Why Your Postage Rates Could Go Down in April

Why Your Postage Rates Could Go Down in April

Since postage is the most expensive part of direct mail marketing, any postal rates changes are big news. Usually, the USPS announces a pending rate increase. On Feb. 25 the USPS filed a notice with the Postal Regulatory Commission that would reduce postage rates. Within the filing, the USPS stated:

“… It intends to remove the exigent surcharge on Sunday, April 10, absent action by Congress or the courts to make the existing exigent surcharge for Market Dominant Products and Services part of the rate base or to otherwise extend it.”

In this filing, the USPS also noted that while it “… recognizes that daily revenue fluctuations could result in a one or two day variation on when the revenue limitation is reached, our current estimate is that the revenue limitation will be reached some time on Saturday, April 9, 2016.”

The end of the 4.3 percent increase surcharge has been anticipated for some time, though the rate of collection left the actual date hard to determine. The reason there was a 4.3 percent increase was because the post office was granted an exigency rate case that allowed it to try to recoup some of the funds lost during the great recession. The court ruled that the rates could not be permanent and must be rolled back after the allotted amount was reached. That means that on April 10 we will see an overall decrease in postage by 4.3 percent.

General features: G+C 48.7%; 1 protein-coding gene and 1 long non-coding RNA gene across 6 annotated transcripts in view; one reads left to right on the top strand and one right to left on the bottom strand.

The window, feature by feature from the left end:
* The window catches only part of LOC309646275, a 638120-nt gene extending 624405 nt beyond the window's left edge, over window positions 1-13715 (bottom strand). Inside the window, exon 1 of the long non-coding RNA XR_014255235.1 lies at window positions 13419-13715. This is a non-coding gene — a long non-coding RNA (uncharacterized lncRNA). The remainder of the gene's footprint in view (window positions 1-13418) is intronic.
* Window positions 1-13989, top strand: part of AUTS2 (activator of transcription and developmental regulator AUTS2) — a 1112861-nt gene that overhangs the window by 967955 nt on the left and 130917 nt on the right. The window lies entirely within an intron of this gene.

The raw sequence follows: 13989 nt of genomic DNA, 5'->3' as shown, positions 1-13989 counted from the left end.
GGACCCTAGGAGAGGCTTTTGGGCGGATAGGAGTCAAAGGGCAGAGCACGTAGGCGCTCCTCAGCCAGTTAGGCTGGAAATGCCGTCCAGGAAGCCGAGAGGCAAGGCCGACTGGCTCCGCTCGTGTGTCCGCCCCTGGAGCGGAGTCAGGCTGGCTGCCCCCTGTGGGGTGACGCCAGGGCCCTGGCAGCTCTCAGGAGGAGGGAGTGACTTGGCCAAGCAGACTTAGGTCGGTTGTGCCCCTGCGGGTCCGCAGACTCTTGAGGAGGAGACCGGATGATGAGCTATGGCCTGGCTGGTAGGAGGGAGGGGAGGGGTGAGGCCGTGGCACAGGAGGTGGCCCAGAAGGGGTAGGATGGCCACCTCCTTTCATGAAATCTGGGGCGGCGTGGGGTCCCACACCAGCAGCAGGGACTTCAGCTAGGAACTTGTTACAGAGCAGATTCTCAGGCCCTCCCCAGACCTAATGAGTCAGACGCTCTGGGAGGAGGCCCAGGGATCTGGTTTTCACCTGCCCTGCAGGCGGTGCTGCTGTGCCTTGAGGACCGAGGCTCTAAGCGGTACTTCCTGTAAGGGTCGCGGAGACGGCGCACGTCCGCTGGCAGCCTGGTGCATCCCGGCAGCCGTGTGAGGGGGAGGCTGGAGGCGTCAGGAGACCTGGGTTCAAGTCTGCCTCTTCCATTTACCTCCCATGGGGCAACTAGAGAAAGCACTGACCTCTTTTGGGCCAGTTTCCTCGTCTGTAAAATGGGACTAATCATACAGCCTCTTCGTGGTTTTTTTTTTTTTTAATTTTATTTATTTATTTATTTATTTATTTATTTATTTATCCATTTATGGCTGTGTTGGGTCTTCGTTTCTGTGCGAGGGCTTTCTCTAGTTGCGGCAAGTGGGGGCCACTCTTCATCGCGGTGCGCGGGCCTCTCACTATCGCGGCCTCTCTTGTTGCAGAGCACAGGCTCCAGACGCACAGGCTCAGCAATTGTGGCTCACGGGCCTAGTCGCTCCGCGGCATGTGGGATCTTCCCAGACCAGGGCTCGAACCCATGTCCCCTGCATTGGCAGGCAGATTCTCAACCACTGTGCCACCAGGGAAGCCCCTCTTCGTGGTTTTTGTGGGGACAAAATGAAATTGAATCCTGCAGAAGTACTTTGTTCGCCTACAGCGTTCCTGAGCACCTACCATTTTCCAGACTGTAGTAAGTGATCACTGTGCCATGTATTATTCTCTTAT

The post office has been hoping for either legislation or court action to allow the higher rates in order to help offset the losses the post office has suffered for the past several years. The Postal Service worries how it will replace the 4.3 percent of revenue that’s been essential to keeping it in the black for the past two years. These rates have been in place since January 26, 2014, so it will be good for marketing budgets to have more money for the rest of 2016.

So let’s take a look at what some of the most common new postage rates will be:

First class single piece letter = $0.47

            First class single piece postcard = $0.34

            First class single piece flat = $0.94

            Presorted automation first class letter mixed rate = $0.419

            Presorted automation first class postcard mixed rate = $0.272

            Presorted automation first class flat mixed rate = $0.75

            Presorted automation standard letter mixed rate = $0.291

            Presorted automation standard flat mixed rate = $0.539

            Presorted automation nonprofit letter mixed rate = $0.176

            Presorted automation nonprofit flat mixed rate = $0.40

As you can see, these amounts will add up over time to marketer’s postage savings. This means you may be able to mail more pieces or add additional design elements that would not have been affordable under the current postage rates. There is still a chance that action could be taken by either the courts or Congress to change the rates, but as of now, it does appear that we will have a postage reduction starting on April 10. What will you do with your postage savings?

Source: Targeting Marketing 2016

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